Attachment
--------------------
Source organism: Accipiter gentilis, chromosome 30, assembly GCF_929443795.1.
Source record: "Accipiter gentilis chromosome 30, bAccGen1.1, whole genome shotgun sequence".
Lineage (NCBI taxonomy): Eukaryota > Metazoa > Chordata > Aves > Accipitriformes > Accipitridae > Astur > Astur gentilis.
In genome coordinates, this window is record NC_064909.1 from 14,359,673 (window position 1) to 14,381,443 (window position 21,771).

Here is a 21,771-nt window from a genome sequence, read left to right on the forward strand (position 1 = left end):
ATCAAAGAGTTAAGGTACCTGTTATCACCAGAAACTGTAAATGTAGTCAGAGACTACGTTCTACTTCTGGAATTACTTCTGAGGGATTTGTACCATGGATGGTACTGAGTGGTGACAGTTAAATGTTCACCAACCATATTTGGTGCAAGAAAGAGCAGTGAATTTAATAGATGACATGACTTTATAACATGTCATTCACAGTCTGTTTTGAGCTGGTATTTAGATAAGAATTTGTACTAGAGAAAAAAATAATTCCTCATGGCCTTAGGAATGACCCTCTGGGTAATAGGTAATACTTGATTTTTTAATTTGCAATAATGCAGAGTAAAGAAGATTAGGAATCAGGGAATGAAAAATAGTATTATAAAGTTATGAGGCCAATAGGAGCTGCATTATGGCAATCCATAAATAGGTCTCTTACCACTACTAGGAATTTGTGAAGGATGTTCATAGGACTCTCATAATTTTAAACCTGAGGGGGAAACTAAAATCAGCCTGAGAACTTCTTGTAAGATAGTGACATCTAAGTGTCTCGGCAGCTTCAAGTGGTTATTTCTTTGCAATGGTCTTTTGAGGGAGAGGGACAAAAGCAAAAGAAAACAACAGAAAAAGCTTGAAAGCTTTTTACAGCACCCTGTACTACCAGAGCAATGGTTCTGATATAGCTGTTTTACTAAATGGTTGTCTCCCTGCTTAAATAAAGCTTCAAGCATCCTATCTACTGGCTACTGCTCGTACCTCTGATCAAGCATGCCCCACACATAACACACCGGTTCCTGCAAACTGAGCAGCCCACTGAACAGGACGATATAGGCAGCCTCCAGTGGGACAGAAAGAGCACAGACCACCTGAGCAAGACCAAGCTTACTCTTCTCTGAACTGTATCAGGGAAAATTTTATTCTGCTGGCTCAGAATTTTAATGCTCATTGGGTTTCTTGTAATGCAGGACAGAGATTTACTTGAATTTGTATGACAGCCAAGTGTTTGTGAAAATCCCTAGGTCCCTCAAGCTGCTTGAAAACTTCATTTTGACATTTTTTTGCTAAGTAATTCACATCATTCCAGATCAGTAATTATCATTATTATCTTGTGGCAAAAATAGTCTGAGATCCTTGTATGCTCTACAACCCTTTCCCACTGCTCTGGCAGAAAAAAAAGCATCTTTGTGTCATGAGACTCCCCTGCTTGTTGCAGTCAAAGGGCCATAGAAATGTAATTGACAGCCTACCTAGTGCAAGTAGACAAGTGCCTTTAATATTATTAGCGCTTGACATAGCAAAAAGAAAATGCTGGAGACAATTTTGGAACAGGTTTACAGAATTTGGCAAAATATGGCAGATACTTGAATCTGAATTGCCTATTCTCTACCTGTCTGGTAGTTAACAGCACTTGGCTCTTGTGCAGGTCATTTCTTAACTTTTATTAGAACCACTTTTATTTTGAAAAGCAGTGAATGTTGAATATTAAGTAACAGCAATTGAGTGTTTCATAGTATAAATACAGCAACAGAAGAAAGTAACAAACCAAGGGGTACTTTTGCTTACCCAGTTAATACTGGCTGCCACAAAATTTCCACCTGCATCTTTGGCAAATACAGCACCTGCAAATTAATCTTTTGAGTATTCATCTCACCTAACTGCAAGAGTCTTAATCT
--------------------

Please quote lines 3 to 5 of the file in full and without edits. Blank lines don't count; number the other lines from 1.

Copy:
Lineage (NCBI taxonomy): Eukaryota > Metazoa > Chordata > Aves > Accipitriformes > Accipitridae > Astur > Astur gentilis.
In genome coordinates, this window is record NC_064909.1 from 14,359,673 (window position 1) to 14,381,443 (window position 21,771).

Here is a 21,771-nt window from a genome sequence, read left to right on the forward strand (position 1 = left end):